Photos from our team in Tucson, Arizona. Sannyasin Yoginathaswami and Natyam Dayanatha are there to learn more about hydroponic crop production.
Several days ago Sannyasin Yoginathaswami and Natyam Dayanatha flew to Arizona for a week-long seminar all about hydroponic crop productions, with an emphasis on tomato growing. The two touched down in Tucson after a pleasant flight and soon found that the weather in Tucson in January is very different from Kauai. Thankfully they were prepared for the freezing conditions. Their classes began with an immense amount of expert knowledge from the University about tomato growing, giving many insights into what we can do better in our own green houses. It's just the beginning, but this has already proven to be a wonderfully successful and useful trip. Aum Namah Sivaya.
Some images of our monastery hydroponic greenhouse. Everyday the Siddhidatta Kulam brings in greens and vegetables to be used for cooking. Here was are able to grow many things that we can't grow outside due to too much rain or insects. Things like tomatoes, cucumbers and softer lettuce varieties such as butter lettuce now grow in abundance. Aum Namah Sivaya
On November 19, 2018, a new arrival came to the monastery. His name is Dev, the bull.
Over the retreat the monks of the Siddhidatta Kulam attended a class on banana propagation, along with 40 other local growers. It was quite an informative seminar, covering professional details of propagation along with providing information on dealing with bunchy-top, a local virus that causes a lower yield from banana plants. During the class, everyone got to try out some hands-on propagation and there will be a follow up class in a few months to see how our bananas are growing.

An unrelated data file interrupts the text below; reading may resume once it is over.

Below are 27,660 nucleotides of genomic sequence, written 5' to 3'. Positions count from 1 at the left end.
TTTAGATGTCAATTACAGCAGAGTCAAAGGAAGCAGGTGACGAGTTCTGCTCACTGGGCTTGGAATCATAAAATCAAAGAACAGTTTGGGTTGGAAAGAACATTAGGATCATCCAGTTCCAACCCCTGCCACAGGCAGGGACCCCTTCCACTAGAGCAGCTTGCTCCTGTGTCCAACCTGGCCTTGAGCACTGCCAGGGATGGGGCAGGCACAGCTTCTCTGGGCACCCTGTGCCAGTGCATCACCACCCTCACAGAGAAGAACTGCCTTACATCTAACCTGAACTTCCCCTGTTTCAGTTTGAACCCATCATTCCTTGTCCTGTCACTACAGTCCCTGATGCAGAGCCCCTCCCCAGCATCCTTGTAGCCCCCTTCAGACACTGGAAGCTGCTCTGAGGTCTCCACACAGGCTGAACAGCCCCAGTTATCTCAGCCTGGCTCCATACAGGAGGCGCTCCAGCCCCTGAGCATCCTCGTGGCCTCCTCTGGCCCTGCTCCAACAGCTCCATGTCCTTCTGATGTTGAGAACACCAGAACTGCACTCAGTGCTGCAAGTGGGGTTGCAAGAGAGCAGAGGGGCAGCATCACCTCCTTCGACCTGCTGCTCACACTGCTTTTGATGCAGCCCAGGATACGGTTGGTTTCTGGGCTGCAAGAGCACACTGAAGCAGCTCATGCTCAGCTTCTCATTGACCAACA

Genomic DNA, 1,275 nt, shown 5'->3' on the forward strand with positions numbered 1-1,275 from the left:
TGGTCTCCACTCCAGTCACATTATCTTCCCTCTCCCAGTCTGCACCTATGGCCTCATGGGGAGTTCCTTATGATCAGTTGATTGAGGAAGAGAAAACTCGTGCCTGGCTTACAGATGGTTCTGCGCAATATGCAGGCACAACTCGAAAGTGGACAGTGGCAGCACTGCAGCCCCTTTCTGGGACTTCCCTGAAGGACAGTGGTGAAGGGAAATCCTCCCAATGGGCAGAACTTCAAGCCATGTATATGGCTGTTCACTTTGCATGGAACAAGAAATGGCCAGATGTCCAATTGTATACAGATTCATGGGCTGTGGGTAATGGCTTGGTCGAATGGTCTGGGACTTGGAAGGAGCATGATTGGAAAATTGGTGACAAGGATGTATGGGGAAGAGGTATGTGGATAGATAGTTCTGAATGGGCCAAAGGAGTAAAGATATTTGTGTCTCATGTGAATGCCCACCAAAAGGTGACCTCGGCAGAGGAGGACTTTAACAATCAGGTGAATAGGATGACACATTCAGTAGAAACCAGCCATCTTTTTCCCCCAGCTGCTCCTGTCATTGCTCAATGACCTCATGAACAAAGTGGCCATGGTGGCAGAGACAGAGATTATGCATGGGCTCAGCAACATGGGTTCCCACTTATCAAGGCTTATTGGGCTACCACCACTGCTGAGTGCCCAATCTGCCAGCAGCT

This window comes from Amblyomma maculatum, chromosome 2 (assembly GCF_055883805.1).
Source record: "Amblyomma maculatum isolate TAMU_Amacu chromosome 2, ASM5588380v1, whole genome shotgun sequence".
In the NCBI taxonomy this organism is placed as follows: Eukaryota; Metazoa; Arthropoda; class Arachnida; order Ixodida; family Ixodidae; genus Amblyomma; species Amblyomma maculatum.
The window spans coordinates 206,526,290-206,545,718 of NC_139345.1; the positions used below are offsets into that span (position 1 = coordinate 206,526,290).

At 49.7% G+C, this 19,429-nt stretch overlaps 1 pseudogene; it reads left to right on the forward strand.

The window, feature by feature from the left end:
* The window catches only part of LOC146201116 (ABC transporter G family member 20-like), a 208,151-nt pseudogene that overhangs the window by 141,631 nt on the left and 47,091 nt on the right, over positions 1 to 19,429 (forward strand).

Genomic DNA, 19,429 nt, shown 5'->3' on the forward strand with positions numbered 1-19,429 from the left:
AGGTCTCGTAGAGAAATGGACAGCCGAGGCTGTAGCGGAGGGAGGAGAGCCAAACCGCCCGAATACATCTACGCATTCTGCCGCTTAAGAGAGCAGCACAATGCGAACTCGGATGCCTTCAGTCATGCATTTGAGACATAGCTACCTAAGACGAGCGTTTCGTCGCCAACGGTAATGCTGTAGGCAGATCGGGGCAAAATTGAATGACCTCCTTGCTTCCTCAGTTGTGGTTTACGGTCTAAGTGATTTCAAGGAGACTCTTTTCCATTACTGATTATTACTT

With the grand success that has been our hydroponic greenhouse operation, our next step is to create a second greenhouse. This new one will be complemented by all we've learned while establishing the first one, and it will also be rated for severe winds, increasing its chance of survival if another hurricane should make landfall on Kauai. To this end, the monks of the Siddhidatta Kulam have been working hard to begin the assembly of the frame. The concrete slab was poured last month and all the pieces of the greenhouse frame have arrived.
Last week the team was working on this as a morning project, only to find things not flowing as smoothly as desired. The only part of the project that seemed to move flawlessly was the establishment of the greenhouse's small Ganesha shrine. So with that, the team focused on finishing the initial setup of the shrine. Aum Gam Ganapataye Namah
Over the retreat, Acharya Arumuganathaswami and Natyam Dayanatha visited the Kauai Island Farm Fair. This fair is the largest farm fair in Hawaii, and the biggest annual event on Kauai with some 35 to 40 thousand people attending (the island population is only 66,000). Brahmachari Vel Mahalingam, Chinnu, and our Iraivan Temple Silpis came along for the event. While there, our group encountered several local SSC members, including Vel Alahan who was stationed at the "Kauai Grown" booth, giving out samples of the monastery's very own Wailua River Noni Juice.
It's been one year since we first started the process of growing Shitake mushrooms using our own naturally fallen ironwood. Once the logs are inoculated, it can take up to 18 months before the first fruiting, and consequently confirmation that the process was done correctly! We are happy to report that our first inoculation was a success!
The rows of tall trees in the center of this photo (notice a tiny Yogi Adinatha at the base of them) is a small part of our larger koa planting. This endeavor has been quite successful, and we understand ours to be the largest recent planting of koa in the state. Scientists at the Hawaii Agricultural Research Center have bred these trees specifically to be resistant to the infamous koa wilt disease, which is ravaging much of the island's koa trees.
Since the concept of the greenhouse has gone far beyond what the monastery ever imagined, the decision was made to order another one. A secondary greenhouse, as explained by Yoginathaswami, can help us move out of the labor-intense raised-bed garden and use less manpower to grow more food. Win-win.
More to come as this several thousand piece greenhouse gets built.
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